But they also make different versions of the Pro V1 and Pro V1x for tour use that most people don't know exist, just like the ones the OP asked about.  As of June 4th, there are roughly 19 versions of the Pro V1 and Pro V1x on the USGA conforming list.  I just did a quick count, so it could be +/- 1.  These all have different characteristics from the stock production versions. If anyone remembers, years ago there were 3 versions available at the retail level...Pro V1, Pro V1x and Pro V1* (star), but after a short time they eliminated the star because they felt 3 models were confusing consumers and 2 would be enough of a selection.

The markings on the side stamp are the way to tell which version a ball is.  Information on how it's different though can be difficult to find. Here are just 3 examples of Pro V1x variants that are on the USGA's conforming list:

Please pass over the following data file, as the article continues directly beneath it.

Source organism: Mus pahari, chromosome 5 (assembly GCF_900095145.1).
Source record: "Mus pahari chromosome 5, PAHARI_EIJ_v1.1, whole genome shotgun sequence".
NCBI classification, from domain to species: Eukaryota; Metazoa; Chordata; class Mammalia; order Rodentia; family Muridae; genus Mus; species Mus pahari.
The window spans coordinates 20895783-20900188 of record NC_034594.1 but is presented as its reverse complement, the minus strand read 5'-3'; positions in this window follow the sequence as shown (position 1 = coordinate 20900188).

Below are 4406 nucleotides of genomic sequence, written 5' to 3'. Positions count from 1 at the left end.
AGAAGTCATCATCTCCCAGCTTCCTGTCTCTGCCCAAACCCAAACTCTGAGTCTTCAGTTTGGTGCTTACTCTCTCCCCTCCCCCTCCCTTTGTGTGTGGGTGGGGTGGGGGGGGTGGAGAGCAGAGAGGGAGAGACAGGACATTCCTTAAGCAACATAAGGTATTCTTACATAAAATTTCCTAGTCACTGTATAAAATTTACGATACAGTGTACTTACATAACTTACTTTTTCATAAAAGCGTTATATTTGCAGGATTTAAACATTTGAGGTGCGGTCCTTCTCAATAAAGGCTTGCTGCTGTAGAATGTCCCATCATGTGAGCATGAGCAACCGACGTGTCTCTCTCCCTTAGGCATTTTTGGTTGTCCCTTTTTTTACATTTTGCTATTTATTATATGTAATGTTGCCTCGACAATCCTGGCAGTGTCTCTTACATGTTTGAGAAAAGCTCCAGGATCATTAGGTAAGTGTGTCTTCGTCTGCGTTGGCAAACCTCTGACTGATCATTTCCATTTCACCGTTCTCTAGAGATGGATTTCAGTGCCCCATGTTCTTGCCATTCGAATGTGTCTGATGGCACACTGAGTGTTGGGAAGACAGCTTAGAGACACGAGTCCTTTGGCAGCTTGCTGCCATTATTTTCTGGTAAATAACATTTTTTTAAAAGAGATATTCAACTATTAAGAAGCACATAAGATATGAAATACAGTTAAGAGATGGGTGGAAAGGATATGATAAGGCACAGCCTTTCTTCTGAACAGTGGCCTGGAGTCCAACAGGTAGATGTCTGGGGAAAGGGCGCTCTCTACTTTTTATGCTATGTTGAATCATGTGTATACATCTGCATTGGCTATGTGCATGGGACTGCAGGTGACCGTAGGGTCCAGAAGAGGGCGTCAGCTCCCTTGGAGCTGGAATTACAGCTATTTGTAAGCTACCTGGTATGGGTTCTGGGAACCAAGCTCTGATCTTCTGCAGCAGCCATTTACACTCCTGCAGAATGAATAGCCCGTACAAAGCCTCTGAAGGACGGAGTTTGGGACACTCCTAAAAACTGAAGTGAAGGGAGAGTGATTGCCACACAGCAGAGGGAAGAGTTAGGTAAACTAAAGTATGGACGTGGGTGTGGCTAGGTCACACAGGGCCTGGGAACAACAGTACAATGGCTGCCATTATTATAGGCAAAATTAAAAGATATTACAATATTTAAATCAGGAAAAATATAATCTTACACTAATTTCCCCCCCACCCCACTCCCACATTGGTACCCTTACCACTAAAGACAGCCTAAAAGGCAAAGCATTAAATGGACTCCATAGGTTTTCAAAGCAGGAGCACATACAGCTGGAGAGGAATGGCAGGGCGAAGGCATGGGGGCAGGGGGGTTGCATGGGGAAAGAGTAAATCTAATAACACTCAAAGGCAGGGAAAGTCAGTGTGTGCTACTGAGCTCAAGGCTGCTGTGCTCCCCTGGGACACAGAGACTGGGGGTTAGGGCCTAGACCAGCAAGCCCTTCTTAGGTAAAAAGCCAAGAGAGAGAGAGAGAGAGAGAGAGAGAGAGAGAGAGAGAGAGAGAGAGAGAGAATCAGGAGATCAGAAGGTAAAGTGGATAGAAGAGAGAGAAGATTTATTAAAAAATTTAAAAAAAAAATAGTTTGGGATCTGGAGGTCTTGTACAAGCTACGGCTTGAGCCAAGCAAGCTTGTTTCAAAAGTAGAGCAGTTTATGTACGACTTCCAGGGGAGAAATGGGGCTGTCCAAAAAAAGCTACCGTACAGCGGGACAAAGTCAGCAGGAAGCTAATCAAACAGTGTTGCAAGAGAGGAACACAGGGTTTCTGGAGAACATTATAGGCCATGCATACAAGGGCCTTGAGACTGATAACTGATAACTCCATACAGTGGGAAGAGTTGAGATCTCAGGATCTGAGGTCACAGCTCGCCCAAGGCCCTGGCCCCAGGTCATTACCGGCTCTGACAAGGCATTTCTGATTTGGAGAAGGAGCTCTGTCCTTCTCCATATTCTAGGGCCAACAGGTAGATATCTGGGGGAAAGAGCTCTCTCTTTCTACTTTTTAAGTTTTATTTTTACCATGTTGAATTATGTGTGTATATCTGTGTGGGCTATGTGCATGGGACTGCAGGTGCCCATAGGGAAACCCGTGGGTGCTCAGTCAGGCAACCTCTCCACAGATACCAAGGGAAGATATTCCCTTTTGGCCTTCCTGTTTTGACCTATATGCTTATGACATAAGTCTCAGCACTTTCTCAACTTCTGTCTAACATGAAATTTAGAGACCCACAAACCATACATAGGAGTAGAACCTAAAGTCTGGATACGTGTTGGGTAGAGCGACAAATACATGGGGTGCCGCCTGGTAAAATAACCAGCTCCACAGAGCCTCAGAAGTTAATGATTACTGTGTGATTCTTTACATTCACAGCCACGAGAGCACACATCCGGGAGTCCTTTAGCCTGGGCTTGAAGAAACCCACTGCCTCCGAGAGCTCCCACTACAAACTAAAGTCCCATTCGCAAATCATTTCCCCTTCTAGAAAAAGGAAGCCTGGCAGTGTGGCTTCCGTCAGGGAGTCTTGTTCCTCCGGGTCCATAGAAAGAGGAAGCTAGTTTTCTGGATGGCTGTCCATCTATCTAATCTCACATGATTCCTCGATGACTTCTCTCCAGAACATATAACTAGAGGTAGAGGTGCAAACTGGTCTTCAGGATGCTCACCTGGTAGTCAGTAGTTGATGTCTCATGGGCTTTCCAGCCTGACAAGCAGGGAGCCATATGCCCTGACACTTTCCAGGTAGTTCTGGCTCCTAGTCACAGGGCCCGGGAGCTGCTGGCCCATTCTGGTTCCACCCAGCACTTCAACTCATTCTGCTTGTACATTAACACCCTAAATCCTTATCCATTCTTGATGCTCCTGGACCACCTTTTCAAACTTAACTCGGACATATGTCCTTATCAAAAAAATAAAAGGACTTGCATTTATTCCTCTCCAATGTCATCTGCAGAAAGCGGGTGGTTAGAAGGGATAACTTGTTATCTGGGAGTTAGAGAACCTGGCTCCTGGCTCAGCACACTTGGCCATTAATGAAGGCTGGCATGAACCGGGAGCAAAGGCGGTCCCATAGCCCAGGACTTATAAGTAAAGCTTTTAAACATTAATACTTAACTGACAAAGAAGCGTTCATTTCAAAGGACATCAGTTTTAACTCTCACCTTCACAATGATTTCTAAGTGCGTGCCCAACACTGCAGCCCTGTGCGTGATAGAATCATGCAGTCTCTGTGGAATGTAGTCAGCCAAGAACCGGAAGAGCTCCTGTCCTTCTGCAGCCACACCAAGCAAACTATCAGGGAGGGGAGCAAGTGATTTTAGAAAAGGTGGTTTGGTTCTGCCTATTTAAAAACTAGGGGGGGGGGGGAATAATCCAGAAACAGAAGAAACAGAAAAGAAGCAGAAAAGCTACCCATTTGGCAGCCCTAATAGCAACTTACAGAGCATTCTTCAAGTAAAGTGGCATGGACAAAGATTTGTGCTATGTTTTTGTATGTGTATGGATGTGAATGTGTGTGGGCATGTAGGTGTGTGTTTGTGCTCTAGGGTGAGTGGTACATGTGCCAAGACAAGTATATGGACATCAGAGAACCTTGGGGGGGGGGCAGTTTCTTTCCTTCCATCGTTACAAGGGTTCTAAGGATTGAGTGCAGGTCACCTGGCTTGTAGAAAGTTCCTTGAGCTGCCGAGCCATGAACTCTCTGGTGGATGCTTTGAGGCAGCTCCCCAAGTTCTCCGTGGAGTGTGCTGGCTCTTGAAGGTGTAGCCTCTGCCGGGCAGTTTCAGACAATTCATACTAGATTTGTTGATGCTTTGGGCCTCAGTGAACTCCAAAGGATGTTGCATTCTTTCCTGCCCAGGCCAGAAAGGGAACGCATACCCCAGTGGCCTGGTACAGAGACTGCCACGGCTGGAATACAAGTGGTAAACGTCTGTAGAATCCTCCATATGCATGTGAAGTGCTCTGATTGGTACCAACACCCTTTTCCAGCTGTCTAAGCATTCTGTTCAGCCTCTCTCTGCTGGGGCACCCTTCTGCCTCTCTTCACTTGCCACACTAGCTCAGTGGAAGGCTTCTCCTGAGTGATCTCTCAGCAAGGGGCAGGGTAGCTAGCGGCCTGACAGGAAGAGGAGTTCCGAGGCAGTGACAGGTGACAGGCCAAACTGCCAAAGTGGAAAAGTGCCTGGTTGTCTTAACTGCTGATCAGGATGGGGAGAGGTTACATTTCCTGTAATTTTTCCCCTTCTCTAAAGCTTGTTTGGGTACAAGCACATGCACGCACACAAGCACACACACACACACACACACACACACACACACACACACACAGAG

USGA Conforming Golf Ball List

 

Typically the boxes are not printed with the usual graphics...they are plain white, similar to this:

Tour Issued Golf Balls

These look like the same sleeves that they send you when you sign up to test equipment. I'm randomly selected at times to test their balls and submit my feedback via an online survey which gauges your perception of the ball's performance.

The last time I received a sleeve of balls like this, they were not marked at all with the exception of saying "Titleist", the ball number and the word "TEST" on the side. I know I'm off topic here, but I figured I'd share.

post #25 of 30
Quote:
Originally Posted by Spyder View Post
 

These look like the same sleeves that they send you when you sign up to test equipment. I'm randomly selected at times to test their balls and submit my feedback via an online survey which gauges your perception of the ball's performance.

The last time I received a sleeve of balls like this, they were not marked at all with the exception of saying "Titleist", the ball number and the word "TEST" on the side. I know I'm off topic here, but I figured I'd share.

That makes sense that they would use plain boxes for test/prototype balls too.  Printing the boxes costs money, and if you think about how many pros are on their staff, and how many dozens they provide to them each week, it would definitely add up.  I'm not sure about Titleist, but I know some other companies also use plain packaging for gloves that are given to tour players.